Perpetuating Oppression: Does the Current Counseling Discourse Neutralize Social Action?
AbstractThe counseling profession, by virtue of research, dialogue, and the evolution of professional ideology, continues to uphold the viewpoint that psychological distress and disorders emanate from innate or biologically based factors. Consequently, the social reality that counseling partially defines through this discourse may inadvertently constrain the very movement that can most affect change through social action and engagement. Counseling professionals may unwittingly undercut attempts by oppressed individuals, groups, and their allies to create a more equitable and just society through civil disobedience and concerted social action. This article discusses how the current discourse on social justice may neutralize social action by reviewing discourse theory and presentation of a case study that offers strategies to operational discourse theory and support social action and engagement.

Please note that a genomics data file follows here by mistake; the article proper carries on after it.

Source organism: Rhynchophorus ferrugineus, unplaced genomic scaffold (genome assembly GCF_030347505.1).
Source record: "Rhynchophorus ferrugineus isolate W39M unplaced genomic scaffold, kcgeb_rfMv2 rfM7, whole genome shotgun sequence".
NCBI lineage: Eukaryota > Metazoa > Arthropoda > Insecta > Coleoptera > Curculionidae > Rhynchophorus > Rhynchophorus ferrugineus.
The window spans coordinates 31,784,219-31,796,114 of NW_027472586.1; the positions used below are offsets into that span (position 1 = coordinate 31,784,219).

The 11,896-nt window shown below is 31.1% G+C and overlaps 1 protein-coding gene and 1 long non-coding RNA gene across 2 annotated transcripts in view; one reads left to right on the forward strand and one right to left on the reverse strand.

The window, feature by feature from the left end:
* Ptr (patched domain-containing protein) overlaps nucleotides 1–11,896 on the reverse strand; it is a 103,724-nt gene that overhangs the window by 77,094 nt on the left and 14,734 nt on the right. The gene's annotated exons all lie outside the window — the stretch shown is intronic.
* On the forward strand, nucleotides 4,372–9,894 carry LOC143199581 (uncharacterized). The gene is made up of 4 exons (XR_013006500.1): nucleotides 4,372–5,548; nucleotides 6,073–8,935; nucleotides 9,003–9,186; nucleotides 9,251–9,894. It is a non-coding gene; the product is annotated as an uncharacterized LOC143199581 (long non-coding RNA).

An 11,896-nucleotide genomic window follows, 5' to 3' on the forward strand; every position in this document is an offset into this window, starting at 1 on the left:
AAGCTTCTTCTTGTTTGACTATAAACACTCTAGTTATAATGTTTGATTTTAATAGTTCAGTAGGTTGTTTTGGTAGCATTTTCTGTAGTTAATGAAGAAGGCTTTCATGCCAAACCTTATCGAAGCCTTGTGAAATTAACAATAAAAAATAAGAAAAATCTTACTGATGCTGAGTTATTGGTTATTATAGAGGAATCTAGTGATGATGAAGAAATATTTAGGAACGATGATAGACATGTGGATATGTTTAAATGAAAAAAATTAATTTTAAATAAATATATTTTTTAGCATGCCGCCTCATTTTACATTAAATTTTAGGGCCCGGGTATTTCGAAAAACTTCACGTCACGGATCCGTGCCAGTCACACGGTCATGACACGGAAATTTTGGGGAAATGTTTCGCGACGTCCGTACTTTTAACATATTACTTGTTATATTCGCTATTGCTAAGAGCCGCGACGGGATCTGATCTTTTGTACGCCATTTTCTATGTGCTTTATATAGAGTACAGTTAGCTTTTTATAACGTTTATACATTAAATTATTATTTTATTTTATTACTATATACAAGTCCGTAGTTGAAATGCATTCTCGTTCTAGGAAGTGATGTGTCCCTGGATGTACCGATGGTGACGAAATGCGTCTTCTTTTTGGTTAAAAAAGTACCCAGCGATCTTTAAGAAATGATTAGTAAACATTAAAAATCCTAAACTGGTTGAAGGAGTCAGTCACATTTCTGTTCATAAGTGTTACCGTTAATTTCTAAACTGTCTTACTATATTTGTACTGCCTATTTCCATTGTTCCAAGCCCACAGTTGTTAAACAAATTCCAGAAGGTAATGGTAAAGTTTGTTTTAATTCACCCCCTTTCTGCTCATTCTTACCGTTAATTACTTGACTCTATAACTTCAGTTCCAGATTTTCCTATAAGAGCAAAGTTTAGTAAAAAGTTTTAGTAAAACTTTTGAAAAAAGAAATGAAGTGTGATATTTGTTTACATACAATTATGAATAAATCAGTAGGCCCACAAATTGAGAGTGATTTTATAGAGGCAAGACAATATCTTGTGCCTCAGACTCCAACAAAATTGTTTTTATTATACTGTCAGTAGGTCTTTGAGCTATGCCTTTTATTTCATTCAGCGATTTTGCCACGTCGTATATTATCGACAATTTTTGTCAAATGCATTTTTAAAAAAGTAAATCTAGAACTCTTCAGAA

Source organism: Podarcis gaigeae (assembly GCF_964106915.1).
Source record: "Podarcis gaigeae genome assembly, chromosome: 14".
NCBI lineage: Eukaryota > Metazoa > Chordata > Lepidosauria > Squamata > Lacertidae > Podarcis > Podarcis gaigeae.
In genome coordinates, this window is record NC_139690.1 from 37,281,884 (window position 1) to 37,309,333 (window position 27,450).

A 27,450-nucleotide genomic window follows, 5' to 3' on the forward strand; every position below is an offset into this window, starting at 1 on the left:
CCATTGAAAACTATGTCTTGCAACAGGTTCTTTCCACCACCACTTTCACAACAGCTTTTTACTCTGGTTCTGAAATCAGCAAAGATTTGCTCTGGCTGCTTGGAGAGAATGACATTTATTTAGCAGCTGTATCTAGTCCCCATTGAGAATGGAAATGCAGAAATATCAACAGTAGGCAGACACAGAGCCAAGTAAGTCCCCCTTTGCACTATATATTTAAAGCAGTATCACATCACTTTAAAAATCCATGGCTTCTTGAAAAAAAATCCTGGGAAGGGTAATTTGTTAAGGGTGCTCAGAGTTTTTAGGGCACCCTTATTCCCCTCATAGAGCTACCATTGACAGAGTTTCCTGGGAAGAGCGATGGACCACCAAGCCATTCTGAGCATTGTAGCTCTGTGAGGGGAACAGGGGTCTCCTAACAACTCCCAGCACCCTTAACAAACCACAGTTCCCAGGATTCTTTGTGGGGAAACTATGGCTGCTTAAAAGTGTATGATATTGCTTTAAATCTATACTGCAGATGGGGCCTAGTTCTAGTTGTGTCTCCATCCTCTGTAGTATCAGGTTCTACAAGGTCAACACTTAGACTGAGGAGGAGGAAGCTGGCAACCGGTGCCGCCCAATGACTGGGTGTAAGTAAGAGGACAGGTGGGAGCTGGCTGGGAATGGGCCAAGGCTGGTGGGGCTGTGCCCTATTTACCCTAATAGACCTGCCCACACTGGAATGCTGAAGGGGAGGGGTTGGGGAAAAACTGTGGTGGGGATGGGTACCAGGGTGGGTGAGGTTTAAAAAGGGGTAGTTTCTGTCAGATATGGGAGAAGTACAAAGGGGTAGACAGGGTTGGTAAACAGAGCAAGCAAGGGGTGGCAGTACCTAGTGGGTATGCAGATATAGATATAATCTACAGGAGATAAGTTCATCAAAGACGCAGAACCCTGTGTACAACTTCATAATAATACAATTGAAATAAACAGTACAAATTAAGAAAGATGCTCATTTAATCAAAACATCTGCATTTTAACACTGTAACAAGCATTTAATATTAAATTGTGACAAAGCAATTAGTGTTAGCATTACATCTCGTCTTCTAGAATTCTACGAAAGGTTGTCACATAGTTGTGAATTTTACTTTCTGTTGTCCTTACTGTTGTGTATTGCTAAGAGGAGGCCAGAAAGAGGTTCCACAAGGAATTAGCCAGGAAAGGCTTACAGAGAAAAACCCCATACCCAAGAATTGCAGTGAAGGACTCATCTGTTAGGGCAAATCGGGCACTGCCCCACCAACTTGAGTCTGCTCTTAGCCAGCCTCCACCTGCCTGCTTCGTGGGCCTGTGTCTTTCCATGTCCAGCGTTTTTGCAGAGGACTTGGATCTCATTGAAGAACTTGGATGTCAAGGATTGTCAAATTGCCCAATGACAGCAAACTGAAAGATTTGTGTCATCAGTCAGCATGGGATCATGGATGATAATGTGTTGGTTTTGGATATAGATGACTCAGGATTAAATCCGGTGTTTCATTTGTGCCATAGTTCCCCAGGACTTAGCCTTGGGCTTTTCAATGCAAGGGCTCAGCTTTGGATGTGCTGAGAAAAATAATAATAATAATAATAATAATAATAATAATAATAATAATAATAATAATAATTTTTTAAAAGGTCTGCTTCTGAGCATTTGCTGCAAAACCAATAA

By submitting to JSACP, the author(s) agree to the terms of the Author Agreement. Beginning in 2018, all authors retain copyrights associated with their article contributions and agree to make such contributions available under a Creative Commons Attribution-NonCommercial-NoDerivatives 4.0 International license upon publication in JSACP. Copyrights to articles published prior to 2018 have been transferred from the authors to JSACP.